Case 3: Assume that \(L_{d_{p,2}}\) does not coincide with \(L_{d_{p+1,2}}\) and \(L_{d_{p,1},\epsilon }\) differs from \(L_{d_{p+1,1},\epsilon }\). For a more compact writing, we will only display the integration paths in which the integrals involved are subdivided. Each of them can be reduced to the situation in case 1 or case 2 above. In the following steps, we preserve the notation for Δ, \(\Delta _{p}\) and \(\Delta _{p+1}\), and consider

$$ u_{p+1}(\boldsymbol {t},z,\epsilon )-u_{p}(\boldsymbol {t},z,\epsilon )=I_{31}-I_{32}, $$

where

$$\begin{aligned} &I_{31}:= \int _{-\infty }^{\infty } \int _{L_{d_{p+1,1},\epsilon }} \int _{L_{d_{p+1,2}}}\Delta _{p+1}\frac{du_{2}}{u_{2}} \frac{du_{1}}{u_{1}}\,dm, \\ & I_{32}:= \int _{-\infty }^{\infty } \int _{L_{d_{p,1}, \epsilon }} \int _{L_{d_{p,2}}}\Delta _{p}\frac{du_{2}}{u_{2}} \frac{du_{1}}{u_{1}}\,dm, \end{aligned}$$

for every \(\epsilon \in \mathcal{E}_{p}\cap \mathcal{E}_{p+1}\). We deform and split the integration paths to find that \(I_{31}-I_{32}\) equals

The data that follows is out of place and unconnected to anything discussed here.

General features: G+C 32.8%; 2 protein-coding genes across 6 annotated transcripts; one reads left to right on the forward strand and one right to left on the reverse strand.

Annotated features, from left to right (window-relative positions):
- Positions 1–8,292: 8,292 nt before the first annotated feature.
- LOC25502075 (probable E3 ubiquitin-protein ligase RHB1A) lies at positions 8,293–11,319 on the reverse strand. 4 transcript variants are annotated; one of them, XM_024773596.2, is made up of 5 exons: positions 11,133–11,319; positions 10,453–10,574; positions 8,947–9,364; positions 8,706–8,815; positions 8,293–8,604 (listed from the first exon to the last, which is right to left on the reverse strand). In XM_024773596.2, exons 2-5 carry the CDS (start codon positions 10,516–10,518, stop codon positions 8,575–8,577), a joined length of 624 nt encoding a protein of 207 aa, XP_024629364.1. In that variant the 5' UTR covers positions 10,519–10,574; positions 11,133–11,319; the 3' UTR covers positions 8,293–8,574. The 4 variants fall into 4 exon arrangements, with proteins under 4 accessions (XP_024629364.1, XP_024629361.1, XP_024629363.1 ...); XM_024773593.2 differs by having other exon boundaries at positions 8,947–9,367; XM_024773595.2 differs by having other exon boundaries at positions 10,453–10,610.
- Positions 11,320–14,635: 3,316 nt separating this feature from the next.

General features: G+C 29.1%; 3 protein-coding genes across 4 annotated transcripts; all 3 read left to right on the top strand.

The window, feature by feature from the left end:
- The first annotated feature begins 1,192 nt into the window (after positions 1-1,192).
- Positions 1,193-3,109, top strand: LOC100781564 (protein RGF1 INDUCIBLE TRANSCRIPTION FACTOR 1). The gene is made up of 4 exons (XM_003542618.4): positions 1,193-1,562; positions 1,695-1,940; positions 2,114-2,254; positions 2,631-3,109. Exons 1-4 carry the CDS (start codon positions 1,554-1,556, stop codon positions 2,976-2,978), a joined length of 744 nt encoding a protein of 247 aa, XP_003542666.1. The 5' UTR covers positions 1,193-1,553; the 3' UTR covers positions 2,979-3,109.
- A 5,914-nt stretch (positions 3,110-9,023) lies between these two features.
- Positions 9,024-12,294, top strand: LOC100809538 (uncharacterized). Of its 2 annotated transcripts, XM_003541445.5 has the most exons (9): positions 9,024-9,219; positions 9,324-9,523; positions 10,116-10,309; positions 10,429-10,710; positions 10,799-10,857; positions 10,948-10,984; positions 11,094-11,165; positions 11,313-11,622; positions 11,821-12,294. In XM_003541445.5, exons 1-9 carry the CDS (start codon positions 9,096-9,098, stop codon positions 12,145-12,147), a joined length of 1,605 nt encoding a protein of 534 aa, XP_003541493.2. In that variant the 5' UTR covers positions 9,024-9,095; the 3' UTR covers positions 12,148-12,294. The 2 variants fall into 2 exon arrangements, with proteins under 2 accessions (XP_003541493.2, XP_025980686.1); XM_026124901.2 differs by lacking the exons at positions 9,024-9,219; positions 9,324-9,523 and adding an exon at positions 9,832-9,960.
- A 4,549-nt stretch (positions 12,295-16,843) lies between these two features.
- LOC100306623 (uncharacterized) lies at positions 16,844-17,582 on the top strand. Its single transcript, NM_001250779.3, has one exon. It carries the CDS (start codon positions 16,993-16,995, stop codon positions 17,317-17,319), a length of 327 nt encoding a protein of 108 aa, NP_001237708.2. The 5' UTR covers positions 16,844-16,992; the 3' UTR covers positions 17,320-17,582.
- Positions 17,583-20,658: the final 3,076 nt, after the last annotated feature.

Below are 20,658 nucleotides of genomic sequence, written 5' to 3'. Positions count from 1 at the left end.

$$\begin{aligned} & \int _{-\infty }^{\infty } \int _{L_{d_{p+1},1},\epsilon } \int _{L_{d_{p+1},2,[0,r_{2}( \epsilon )]}}\Delta \,du_{2}\,du_{1}\,dm\\ &\qquad {} + \int _{-\infty }^{\infty } \int _{L_{d_{p+1},1}, \epsilon } \int _{L_{d_{p+1},2,[r_{2}(\epsilon ),\infty )}}\Delta _{p+1}\,du_{2}\,du_{1}\,dm \\ &\qquad {}- \int _{-\infty }^{\infty } \int _{L_{d_{p},1},\epsilon } \int _{L_{d_{p},2,[0,r_{2}( \epsilon )]}}\Delta \,du_{2}\,du_{1}\,dm- \int _{-\infty }^{\infty } \int _{L_{d_{p},1}, \epsilon } \int _{L_{d_{p},2,[r_{2}(\epsilon ),\infty )}}\Delta _{p}\,du_{2}\,du_{1}\,dm \\ &\quad = \int _{-\infty }^{\infty } \int _{L_{d_{p+1},1},\epsilon } \int _{L_{d_{p+1},2,[0,r_{2}( \epsilon )]}}\Delta \,du_{2}\,du_{1}\,dm\\ &\qquad {}+ \int _{-\infty }^{\infty } \int _{L_{d_{p+1},1}, \epsilon } \int _{L_{d_{p+1},2,[r_{2}(\epsilon ),\infty )}}\Delta _{p+1}\,du_{2}\,du_{1}\,dm \\ &\qquad {}- \int _{-\infty }^{\infty } \int _{L_{d_{p},1},\epsilon } \int _{L_{d_{p+1},2,[0,r_{2}( \epsilon )]}}\Delta \,du_{2}\,du_{1}\,dm + \int _{-\infty }^{\infty } \int _{L_{d_{p},1}, \epsilon } \int _{C_{p,p+1,r_{2}(\epsilon )}}\Delta \,du_{2}\,du_{1}\,dm \\ &\qquad {}- \int _{-\infty }^{\infty } \int _{L_{d_{p},1},\epsilon } \int _{L_{d_{p},2,[r_{2}( \epsilon ),\infty )}}\Delta _{p}\,du_{2}\,du_{1}\,dm \\ &\quad = \int _{-\infty }^{\infty } \int _{C_{p,p+1,\kappa r_{1}(\epsilon )}} \int _{L_{d_{p+1},2,[0,r_{2}(\epsilon )]}}\Delta \,du_{2}\,du_{1}\,dm \\ &\qquad {}+ \int _{-\infty }^{\infty } \int _{L_{d_{p+1},1},\epsilon } \int _{L_{d_{p+1},2,[r_{2}( \epsilon ),\infty )}}\Delta _{p+1}\,du_{2}\,du_{1}\,dm \\ &\qquad {}+ \int _{-\infty }^{\infty } \int _{L_{d_{p},1},\epsilon } \int _{C_{p,p+1,r_{2}( \epsilon )}}\Delta \,du_{2}\,du_{1}\,dm - \int _{-\infty }^{\infty } \int _{L_{d_{p},1}, \epsilon } \int _{L_{d_{p},2,[r_{2}(\epsilon ),\infty )}}\Delta _{p}\,du_{2}\,du_{1}\,dm \\ &\quad =I_{33}+I_{34}+I_{35}-I_{36}. \end{aligned}$$